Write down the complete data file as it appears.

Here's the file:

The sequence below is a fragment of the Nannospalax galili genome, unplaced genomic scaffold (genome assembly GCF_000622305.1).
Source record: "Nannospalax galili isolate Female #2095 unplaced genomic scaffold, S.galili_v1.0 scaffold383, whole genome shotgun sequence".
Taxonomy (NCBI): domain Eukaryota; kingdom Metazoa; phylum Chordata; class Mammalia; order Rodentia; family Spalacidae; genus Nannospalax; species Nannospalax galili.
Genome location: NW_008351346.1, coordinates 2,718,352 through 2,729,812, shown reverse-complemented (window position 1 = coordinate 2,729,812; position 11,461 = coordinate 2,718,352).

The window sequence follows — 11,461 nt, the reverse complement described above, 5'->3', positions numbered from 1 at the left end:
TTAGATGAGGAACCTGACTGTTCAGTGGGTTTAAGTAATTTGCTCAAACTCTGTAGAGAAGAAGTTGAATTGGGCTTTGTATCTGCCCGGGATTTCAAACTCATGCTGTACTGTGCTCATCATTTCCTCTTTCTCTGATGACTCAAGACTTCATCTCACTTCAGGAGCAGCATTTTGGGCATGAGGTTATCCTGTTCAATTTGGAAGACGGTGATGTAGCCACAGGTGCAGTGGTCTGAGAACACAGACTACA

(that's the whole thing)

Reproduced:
The sequence below is a fragment of the Nannospalax galili genome, unplaced genomic scaffold (genome assembly GCF_000622305.1).
Source record: "Nannospalax galili isolate Female #2095 unplaced genomic scaffold, S.galili_v1.0 scaffold383, whole genome shotgun sequence".
Taxonomy (NCBI): domain Eukaryota; kingdom Metazoa; phylum Chordata; class Mammalia; order Rodentia; family Spalacidae; genus Nannospalax; species Nannospalax galili.
Genome location: NW_008351346.1, coordinates 2,718,352 through 2,729,812, shown reverse-complemented (window position 1 = coordinate 2,729,812; position 11,461 = coordinate 2,718,352).

The window sequence follows — 11,461 nt, the reverse complement described above, 5'->3', positions numbered from 1 at the left end:
TTAGATGAGGAACCTGACTGTTCAGTGGGTTTAAGTAATTTGCTCAAACTCTGTAGAGAAGAAGTTGAATTGGGCTTTGTATCTGCCCGGGATTTCAAACTCATGCTGTACTGTGCTCATCATTTCCTCTTTCTCTGATGACTCAAGACTTCATCTCACTTCAGGAGCAGCATTTTGGGCATGAGGTTATCCTGTTCAATTTGGAAGACGGTGATGTAGCCACAGGTGCAGTGGTCTGAGAACACAGACTACA